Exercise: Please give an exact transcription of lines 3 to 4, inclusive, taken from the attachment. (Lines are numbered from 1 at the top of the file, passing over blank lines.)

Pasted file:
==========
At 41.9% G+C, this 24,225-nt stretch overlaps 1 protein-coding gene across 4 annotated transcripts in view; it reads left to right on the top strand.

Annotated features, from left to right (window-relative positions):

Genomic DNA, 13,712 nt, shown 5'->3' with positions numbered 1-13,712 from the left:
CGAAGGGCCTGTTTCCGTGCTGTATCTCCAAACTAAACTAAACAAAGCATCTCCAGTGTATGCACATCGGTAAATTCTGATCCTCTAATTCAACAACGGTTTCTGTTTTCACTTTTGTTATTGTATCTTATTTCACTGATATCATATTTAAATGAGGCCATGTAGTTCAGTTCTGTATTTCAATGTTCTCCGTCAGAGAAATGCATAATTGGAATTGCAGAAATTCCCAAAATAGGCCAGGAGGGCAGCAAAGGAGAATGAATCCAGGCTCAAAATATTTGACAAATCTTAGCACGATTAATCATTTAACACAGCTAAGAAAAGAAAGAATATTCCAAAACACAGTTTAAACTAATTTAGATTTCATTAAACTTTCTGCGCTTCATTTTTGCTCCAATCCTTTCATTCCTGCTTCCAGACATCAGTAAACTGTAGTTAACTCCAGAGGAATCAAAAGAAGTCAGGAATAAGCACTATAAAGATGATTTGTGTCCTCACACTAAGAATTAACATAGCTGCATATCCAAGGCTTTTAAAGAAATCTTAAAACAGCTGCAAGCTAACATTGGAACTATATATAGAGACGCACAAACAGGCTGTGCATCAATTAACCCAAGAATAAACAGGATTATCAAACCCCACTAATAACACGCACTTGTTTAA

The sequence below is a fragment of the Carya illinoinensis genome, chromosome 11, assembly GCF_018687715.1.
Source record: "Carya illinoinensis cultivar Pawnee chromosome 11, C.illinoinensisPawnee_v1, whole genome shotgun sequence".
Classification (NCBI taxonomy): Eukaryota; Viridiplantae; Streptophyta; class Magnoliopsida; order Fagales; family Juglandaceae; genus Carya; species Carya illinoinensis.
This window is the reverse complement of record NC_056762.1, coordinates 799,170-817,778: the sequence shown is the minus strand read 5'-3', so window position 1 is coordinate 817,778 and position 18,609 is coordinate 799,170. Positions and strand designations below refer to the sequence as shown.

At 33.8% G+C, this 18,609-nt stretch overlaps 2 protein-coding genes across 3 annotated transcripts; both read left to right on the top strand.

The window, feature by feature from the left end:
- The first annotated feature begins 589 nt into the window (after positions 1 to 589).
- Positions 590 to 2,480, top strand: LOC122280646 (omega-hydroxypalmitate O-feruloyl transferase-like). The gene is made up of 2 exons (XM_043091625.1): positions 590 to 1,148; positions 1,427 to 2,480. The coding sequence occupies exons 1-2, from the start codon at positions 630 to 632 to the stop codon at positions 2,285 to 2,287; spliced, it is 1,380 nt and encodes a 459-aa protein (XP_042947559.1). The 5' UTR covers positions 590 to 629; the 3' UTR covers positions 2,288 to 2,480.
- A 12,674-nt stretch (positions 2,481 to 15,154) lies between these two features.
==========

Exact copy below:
Genomic DNA, 13,712 nt, shown 5'->3' with positions numbered 1-13,712 from the left:
CGAAGGGCCTGTTTCCGTGCTGTATCTCCAAACTAAACTAAACAAAGCATCTCCAGTGTATGCACATCGGTAAATTCTGATCCTCTAATTCAACAACGGTTTCTGTTTTCACTTTTGTTATTGTATCTTATTTCACTGATATCATATTTAAATGAGGCCATGTAGTTCAGTTCTGTATTTCAATGTTCTCCGTCAGAGAAATGCATAATTGGAATTGCAGAAATTCCCAAAATAGGCCAGGAGGGCAGCAAAGGAGAATGAATCCAGGCTCAAAATATTTGACAAATCTTAGCACGATTAATCATTTAACACAGCTAAGAAAAGAAAGAATATTCCAAAACACAGTTTAAACTAATTTAGATTTCATTAAACTTTCTGCGCTTCATTTTTGCTCCAATCCTTTCATTCCTGCTTCCAGACATCAGTAAACTGTAGTTAACTCCAGAGGAATCAAAAGAAGTCAGGAATAAGCACTATAAAGATGATTTGTGTCCTCACACTAAGAATTAACATAGCTGCATATCCAAGGCTTTTAAAGAAATCTTAAAACAGCTGCAAGCTAACATTGGAACTATATATAGAGACGCACAAACAGGCTGTGCATCAATTAACCCAAGAATAAACAGGATTATCAAACCCCACTAATAACACGCACTTGTTTAA